Devised by Emma Keaveney-Roys, Adam Fuller and Chris Pirie
The Drum, Theatre Royal Plymouth
For 40 years, Green Ginger has been producing innovate and award-winning theatre but, although its latest offering is a great concept and shows promise, it is sadly below par.
Inspired by 1966 cult sci-fi film Fantastic Journey and Beezer comicstrip Numskulls, the Company has devised a world in which miniscule intronauts can be purchased and inserted into the body to maintain and clean.
Portrayed on three levels: the graphic designer host struggling with low mood, anal itch and logo colour decisions; the intronaut combatting a desperately lonely lifestyle within the in-body maintenance machine, and a long view where a tiny intronaut is seen scrambling around organs and intestines, the piece is meandering and its focus fuzzy.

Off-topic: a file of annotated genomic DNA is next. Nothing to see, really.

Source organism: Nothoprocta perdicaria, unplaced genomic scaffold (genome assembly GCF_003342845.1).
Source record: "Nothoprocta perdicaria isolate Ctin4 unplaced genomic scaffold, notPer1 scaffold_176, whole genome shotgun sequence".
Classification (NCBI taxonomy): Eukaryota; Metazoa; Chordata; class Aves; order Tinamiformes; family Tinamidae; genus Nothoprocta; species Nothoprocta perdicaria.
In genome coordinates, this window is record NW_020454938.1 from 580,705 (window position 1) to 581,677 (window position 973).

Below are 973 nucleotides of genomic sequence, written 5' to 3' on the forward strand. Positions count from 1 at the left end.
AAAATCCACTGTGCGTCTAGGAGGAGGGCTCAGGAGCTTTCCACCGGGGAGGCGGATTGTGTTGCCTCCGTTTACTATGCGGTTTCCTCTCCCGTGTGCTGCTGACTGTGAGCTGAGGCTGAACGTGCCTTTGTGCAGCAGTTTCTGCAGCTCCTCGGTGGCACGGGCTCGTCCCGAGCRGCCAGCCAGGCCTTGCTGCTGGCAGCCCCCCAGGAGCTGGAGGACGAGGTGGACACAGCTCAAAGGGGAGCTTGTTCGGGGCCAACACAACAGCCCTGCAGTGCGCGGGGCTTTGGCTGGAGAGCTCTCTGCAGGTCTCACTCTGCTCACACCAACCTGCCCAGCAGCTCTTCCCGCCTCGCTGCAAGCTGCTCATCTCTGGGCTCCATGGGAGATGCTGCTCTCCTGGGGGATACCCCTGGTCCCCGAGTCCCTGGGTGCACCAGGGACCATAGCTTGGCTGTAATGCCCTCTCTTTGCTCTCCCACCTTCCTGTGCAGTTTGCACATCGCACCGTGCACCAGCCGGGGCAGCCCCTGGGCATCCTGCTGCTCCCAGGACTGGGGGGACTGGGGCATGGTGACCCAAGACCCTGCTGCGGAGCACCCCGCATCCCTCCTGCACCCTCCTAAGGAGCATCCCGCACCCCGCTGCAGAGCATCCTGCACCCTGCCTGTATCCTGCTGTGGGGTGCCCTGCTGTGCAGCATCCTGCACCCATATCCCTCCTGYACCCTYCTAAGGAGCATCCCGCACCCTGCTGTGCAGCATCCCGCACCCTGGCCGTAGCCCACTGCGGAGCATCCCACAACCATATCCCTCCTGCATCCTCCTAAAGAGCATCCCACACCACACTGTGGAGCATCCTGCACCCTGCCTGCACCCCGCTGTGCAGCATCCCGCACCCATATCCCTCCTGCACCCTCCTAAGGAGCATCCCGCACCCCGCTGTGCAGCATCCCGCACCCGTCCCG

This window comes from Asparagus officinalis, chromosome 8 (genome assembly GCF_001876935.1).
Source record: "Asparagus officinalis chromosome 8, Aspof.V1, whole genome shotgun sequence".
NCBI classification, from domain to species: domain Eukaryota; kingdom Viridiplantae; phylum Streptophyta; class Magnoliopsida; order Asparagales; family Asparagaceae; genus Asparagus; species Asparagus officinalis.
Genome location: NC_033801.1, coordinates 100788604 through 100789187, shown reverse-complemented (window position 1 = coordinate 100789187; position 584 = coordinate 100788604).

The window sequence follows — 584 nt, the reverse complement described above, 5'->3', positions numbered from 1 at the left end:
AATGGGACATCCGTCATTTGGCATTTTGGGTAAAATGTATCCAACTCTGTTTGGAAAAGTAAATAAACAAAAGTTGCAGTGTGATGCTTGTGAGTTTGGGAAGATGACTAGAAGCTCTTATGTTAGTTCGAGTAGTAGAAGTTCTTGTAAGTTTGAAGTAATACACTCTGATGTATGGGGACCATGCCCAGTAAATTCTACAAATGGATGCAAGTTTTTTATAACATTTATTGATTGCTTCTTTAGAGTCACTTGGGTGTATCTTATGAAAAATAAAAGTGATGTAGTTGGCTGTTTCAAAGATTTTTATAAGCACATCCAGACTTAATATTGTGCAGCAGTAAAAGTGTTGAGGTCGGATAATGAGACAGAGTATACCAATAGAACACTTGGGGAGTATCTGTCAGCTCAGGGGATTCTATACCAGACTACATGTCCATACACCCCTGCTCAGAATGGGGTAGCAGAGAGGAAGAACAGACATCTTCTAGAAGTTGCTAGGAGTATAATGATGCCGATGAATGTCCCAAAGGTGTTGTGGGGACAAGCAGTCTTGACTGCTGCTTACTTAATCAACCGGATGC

Navigating the host body in a pod reminiscent of a sawn-off VW Campervan, dance diva Emma Keaveney-Roys deploys attachments to scrape, delve and polish for routine upkeep or dons a spacesuit to venture forth for less mundane requests and inspections. Encountering blood clots, all-enveloping fronds and passing nuclei, her ventures are a welcome relief from the tedium of solitary confinement.
The host’s call to venture into the forbidden realms of the brain to fiddle with his happiness centres provokes much angst, twitching, fantasy and dance but opportunity seems lost as the effect is pedestrian and inconclusive.
Puppetry is, as ever with Green Ginger, excellent and Chris Pirie’s gauzy screen onto which projections are thrown is clever but rather disengages the audience.
I so wanted to like this but the 55 minutes dragged and, despite a couple of fun or quirky moments, failed to impress.